What is the coolest type of monkey

Types of monkeys are classified into two major groups, the New World primates (South and Central America) and the Old World primates (Asia and Africa). The major difference, besides living on different continents, is that the New World primates have tails that can grasp and hold things while the Old World primates can't do much with their tails and sometimes have no tail at all. New World primates do not have versatile opposable thumbs like many other primates and most Old World primates do.


New World Monkeys


Baby Pygmy Marmosets

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Squirrel Monkey

See more about Squirrel Monkeys


Spider Monkey

With its very long arms the spider monkey may be the most acrobatic of all the monkeys, looping and swinging very long distances.


Tufted Capuchins


White-faced Saki Monkey


Golden Lion Tamarin


Golden Lion Tamarin Close-up




Emperor Tamarin


Owl or Night Monkey


Owl or Night Monkey Family

The owl monkeys are rain forest monkeys that have a bit of an owlish face that always seems to be smiling. They have many different vocalizations, up to 50 or more, including a piercing alarm shriek. They are night eaters, usually in pairs, they go browsing and foraging, eating fruit, leaves, and insects in the dark forest. In the daytime they sleep together in small family groups within hallowed-out trees.


Howler Monkey

Who is the loudest monkey in all the jungle? That's right, the Howler isn't called that for nothing. Their howl can be heard from 3-4 miles (4-6.5 km) away and perhaps even 10. They are also the largest types of monkeys found in the Americas standing up to 2 feet (0.6 m) tall.



Old World


Spectacled Langur

These Langurs are leaf eaters and are also known as the Dusky Leaf Monkey. They are not aggresive although they are territorial and stay in troops with a male leader and many females. They prefer trees and daylight and have good hearing and vision.


Golden Snub-Nosed Monkeys

These are some colorful Asian animals. They live very high in the trees in secluded densely forested areas, sometimes in very large groups. The fur on their backs can grow to be fairly long. A few specimens of a new species were recently found in a remote part of Myanmar. They are very photogenic be sure to check out their page here: snub-nosed monkeys


Patas Monkey

The patas monkey is slender with long arms and legs, better suited to walking and running than to moving in the trees. They are very fast on the ground moving up to 55 kph or 34 mph. They do prefer to sleep in trees and will each sleep in their own separate tree. They live in Central Africa and the males have blue scrotums.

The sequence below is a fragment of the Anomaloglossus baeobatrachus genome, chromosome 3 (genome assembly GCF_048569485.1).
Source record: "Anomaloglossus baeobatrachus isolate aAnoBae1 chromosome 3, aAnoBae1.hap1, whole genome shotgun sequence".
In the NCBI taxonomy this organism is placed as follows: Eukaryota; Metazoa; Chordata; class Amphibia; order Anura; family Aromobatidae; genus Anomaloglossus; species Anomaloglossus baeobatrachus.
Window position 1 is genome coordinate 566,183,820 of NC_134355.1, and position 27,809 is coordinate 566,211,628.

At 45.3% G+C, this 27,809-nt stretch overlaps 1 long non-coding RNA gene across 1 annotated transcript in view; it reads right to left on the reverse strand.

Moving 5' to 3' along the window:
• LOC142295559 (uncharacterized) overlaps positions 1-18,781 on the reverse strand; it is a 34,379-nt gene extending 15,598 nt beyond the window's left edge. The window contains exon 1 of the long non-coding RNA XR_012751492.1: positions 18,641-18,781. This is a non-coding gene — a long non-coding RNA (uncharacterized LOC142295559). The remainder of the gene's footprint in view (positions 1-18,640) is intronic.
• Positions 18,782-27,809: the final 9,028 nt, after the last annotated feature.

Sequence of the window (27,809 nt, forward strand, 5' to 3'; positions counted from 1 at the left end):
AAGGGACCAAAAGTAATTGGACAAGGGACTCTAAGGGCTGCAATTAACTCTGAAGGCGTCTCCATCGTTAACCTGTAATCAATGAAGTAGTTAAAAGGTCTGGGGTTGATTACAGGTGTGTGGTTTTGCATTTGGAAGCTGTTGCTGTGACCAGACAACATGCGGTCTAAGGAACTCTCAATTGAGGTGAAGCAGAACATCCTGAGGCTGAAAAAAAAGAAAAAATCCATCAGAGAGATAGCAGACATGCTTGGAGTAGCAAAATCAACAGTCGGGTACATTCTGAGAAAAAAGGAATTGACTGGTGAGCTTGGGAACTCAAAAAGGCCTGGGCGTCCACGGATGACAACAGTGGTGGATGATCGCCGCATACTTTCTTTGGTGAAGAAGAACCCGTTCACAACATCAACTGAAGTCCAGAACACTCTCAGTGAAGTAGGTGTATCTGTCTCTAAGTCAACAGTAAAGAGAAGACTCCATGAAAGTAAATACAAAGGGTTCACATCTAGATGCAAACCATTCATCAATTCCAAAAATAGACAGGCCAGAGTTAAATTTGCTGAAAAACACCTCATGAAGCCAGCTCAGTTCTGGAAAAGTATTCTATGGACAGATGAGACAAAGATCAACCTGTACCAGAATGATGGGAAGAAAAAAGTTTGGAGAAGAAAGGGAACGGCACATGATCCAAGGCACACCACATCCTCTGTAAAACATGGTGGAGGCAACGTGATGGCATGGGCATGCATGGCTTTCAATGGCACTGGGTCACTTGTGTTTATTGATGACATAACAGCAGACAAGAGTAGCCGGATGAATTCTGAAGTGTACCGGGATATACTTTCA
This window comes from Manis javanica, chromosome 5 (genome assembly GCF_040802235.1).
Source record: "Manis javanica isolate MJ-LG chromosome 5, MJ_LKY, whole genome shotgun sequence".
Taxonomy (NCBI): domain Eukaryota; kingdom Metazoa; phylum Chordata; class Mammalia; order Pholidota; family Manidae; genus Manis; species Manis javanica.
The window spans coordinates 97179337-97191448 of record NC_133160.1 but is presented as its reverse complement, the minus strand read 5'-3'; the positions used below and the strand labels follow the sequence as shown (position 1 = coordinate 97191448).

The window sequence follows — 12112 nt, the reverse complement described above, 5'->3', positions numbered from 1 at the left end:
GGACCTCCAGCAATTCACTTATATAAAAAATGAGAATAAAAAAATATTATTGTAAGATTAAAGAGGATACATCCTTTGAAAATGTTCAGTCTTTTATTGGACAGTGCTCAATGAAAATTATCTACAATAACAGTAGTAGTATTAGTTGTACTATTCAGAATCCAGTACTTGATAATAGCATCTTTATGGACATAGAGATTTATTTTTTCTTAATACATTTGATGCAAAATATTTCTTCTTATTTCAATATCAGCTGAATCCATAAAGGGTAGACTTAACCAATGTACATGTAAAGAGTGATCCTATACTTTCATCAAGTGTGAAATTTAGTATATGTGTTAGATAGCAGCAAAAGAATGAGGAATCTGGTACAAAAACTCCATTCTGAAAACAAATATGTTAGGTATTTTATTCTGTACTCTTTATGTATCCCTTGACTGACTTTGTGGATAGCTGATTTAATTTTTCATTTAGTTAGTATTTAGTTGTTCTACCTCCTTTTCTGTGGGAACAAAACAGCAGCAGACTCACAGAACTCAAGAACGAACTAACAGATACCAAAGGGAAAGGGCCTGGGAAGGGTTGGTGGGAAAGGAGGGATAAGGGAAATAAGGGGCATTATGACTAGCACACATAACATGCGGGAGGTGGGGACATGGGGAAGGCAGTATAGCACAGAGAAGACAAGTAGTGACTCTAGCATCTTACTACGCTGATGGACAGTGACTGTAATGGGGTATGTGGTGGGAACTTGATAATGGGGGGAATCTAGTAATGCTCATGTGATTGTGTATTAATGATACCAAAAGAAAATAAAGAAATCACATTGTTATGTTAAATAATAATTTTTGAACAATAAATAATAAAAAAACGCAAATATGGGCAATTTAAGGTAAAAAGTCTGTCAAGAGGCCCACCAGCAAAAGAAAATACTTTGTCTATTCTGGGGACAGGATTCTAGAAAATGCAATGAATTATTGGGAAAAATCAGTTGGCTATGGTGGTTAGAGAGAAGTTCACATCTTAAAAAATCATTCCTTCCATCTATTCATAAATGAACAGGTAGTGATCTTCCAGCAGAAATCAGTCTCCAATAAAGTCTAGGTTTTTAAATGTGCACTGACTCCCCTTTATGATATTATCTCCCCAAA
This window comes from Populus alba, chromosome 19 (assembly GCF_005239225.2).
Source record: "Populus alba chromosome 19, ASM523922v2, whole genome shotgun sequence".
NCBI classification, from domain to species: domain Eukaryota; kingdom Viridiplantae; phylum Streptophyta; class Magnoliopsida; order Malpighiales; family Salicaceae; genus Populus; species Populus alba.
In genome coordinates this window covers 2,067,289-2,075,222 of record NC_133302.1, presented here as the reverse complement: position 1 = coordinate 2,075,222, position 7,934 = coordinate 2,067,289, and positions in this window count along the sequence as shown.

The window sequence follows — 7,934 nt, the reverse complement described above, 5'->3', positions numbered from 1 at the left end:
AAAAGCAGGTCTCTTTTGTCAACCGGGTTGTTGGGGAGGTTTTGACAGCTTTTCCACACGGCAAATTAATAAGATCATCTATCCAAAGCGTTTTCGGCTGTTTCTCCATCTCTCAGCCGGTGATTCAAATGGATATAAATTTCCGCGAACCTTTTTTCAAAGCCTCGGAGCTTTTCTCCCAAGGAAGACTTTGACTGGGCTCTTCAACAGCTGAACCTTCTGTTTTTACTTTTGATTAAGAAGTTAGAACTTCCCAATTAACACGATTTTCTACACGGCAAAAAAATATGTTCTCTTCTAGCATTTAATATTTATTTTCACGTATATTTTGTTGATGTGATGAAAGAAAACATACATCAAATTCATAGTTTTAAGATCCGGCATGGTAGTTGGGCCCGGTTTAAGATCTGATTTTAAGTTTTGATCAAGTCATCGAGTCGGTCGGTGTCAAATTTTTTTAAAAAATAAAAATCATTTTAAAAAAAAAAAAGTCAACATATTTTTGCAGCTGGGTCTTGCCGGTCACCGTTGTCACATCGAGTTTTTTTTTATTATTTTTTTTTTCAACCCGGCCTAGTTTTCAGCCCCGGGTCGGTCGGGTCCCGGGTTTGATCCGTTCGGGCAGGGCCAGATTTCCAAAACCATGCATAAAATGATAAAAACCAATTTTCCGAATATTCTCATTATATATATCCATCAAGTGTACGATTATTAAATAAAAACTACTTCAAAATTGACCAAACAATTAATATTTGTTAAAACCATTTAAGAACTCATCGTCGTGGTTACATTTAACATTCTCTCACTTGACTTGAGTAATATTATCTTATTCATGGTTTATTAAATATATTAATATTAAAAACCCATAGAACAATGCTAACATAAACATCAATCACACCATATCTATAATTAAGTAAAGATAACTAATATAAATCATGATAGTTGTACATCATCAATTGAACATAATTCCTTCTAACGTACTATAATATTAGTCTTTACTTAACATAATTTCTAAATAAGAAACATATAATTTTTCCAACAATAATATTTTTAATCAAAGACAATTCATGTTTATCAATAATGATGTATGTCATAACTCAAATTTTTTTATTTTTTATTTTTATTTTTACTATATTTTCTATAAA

Colobus Monkey

The Colobus is born white and turns black (with white coloring) while still very young. They have no thumbs and prefer treetops and tender leaves in Eastern Africa.


Red Colobus Monkey

The Red Colobus also eats mostly leaves. They can eat from more than 60 different kinds of plants. Sometimes they can share trees with other monkeys since their diet does not overlap with that of the other monkeys.


Mother and Baby Colobus Guerezas



The Drill is an endangered primate. In the equatorial region of Africa the drill is known as "bushmeat" and eaten. Their habitat has also been largely destroyed. Drills move on the ground and in the lower levels of trees and eat mostly fruit.


DeBrazzas Monkey

DeBrazza's monkeys employ a variety of gestures to communicate with each other. These include staring, staring with mouth open, head-bobbing, the fearful grimace, yawning and head-shaking. These gestures have to do with displays of aggression or appeasement.


Douc Langur Monkey




Roloway Monkey



Apes (not really monkeys)


Baby Orangutan

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The Gibbon (13 species) - fast, agile, vocal and social, they are closer to monkeys than the great apes.


Gibbon Close-up


All together, the primate group (order) has a much wider scope of mammals from the tiny shrew to the enormous gorilla. Some of these species are certainly among the most intelligent animals and then there are some that are not as intelligent.

Man has always been fascinated with monkeys. They were perhaps the first animals painted on cave walls and depicted in rock art. In Egypt, India, China, Southeast Asia, Greece, and the Americas, ancient civilizations depicted the monkeys and interpreted them in many symbolic ways. Why? Because they can be very fascinating creatures to watch - lively, charismatic, and curious and perhaps because we see the resemblance to ourselves.


See the taxonomy tree (species list and categories) of all kinds of monkeys or also why not to buy a monkey.

Or if you have seen enough monkeys how about other mammal facts or types of snakes or lizards.